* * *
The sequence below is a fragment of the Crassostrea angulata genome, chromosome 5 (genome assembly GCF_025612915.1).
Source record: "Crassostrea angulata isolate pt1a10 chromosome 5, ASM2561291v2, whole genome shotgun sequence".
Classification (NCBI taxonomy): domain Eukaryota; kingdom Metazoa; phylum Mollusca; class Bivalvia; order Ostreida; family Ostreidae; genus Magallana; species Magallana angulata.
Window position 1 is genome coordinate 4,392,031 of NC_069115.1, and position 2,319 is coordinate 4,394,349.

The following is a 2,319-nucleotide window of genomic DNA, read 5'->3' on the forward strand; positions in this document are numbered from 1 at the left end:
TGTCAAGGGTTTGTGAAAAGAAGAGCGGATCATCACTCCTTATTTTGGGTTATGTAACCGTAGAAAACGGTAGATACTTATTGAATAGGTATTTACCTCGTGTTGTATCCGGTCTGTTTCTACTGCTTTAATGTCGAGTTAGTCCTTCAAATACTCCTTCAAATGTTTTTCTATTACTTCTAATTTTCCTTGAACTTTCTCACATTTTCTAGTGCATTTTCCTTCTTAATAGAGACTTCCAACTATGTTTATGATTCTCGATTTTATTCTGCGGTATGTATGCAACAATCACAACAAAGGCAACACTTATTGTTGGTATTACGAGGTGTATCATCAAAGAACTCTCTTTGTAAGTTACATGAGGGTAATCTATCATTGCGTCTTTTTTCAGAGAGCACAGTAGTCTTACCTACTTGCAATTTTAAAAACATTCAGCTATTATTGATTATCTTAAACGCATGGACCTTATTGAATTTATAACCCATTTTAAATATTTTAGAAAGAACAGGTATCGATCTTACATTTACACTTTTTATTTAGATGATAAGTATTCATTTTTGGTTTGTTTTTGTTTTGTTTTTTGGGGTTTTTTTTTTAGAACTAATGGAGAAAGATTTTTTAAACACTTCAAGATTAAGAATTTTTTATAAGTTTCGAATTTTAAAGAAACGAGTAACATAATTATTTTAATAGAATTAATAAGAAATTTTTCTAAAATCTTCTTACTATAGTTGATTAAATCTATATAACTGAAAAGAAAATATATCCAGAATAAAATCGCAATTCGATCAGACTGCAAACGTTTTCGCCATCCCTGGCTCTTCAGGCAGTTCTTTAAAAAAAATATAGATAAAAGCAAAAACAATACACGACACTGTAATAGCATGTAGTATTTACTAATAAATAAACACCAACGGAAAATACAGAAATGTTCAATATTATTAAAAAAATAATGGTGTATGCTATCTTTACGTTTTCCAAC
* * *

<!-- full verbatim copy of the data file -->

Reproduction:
The sequence below is a fragment of the Crassostrea angulata genome, chromosome 5 (genome assembly GCF_025612915.1).
Source record: "Crassostrea angulata isolate pt1a10 chromosome 5, ASM2561291v2, whole genome shotgun sequence".
Classification (NCBI taxonomy): domain Eukaryota; kingdom Metazoa; phylum Mollusca; class Bivalvia; order Ostreida; family Ostreidae; genus Magallana; species Magallana angulata.
Window position 1 is genome coordinate 4,392,031 of NC_069115.1, and position 2,319 is coordinate 4,394,349.

The following is a 2,319-nucleotide window of genomic DNA, read 5'->3' on the forward strand; positions in this document are numbered from 1 at the left end:
TGTCAAGGGTTTGTGAAAAGAAGAGCGGATCATCACTCCTTATTTTGGGTTATGTAACCGTAGAAAACGGTAGATACTTATTGAATAGGTATTTACCTCGTGTTGTATCCGGTCTGTTTCTACTGCTTTAATGTCGAGTTAGTCCTTCAAATACTCCTTCAAATGTTTTTCTATTACTTCTAATTTTCCTTGAACTTTCTCACATTTTCTAGTGCATTTTCCTTCTTAATAGAGACTTCCAACTATGTTTATGATTCTCGATTTTATTCTGCGGTATGTATGCAACAATCACAACAAAGGCAACACTTATTGTTGGTATTACGAGGTGTATCATCAAAGAACTCTCTTTGTAAGTTACATGAGGGTAATCTATCATTGCGTCTTTTTTCAGAGAGCACAGTAGTCTTACCTACTTGCAATTTTAAAAACATTCAGCTATTATTGATTATCTTAAACGCATGGACCTTATTGAATTTATAACCCATTTTAAATATTTTAGAAAGAACAGGTATCGATCTTACATTTACACTTTTTATTTAGATGATAAGTATTCATTTTTGGTTTGTTTTTGTTTTGTTTTTTGGGGTTTTTTTTTTAGAACTAATGGAGAAAGATTTTTTAAACACTTCAAGATTAAGAATTTTTTATAAGTTTCGAATTTTAAAGAAACGAGTAACATAATTATTTTAATAGAATTAATAAGAAATTTTTCTAAAATCTTCTTACTATAGTTGATTAAATCTATATAACTGAAAAGAAAATATATCCAGAATAAAATCGCAATTCGATCAGACTGCAAACGTTTTCGCCATCCCTGGCTCTTCAGGCAGTTCTTTAAAAAAAATATAGATAAAAGCAAAAACAATACACGACACTGTAATAGCATGTAGTATTTACTAATAAATAAACACCAACGGAAAATACAGAAATGTTCAATATTATTAAAAAAATAATGGTGTATGCTATCTTTACGTTTTCCAAC